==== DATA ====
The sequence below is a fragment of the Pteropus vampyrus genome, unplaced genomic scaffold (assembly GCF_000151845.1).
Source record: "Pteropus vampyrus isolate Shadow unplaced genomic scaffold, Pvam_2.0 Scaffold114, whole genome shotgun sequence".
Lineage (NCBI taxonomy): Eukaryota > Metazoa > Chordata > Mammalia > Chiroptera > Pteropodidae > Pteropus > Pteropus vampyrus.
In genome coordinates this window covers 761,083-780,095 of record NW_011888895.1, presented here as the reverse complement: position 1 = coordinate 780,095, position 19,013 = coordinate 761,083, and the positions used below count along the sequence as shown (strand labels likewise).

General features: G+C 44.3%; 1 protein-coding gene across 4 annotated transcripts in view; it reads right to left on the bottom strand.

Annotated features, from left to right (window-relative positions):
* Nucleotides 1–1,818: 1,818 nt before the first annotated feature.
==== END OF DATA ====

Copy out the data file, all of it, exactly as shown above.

The sequence below is a fragment of the Pteropus vampyrus genome, unplaced genomic scaffold (assembly GCF_000151845.1).
Source record: "Pteropus vampyrus isolate Shadow unplaced genomic scaffold, Pvam_2.0 Scaffold114, whole genome shotgun sequence".
Lineage (NCBI taxonomy): Eukaryota > Metazoa > Chordata > Mammalia > Chiroptera > Pteropodidae > Pteropus > Pteropus vampyrus.
In genome coordinates this window covers 761,083-780,095 of record NW_011888895.1, presented here as the reverse complement: position 1 = coordinate 780,095, position 19,013 = coordinate 761,083, and the positions used below count along the sequence as shown (strand labels likewise).

General features: G+C 44.3%; 1 protein-coding gene across 4 annotated transcripts in view; it reads right to left on the bottom strand.

Annotated features, from left to right (window-relative positions):
* Nucleotides 1–1,818: 1,818 nt before the first annotated feature.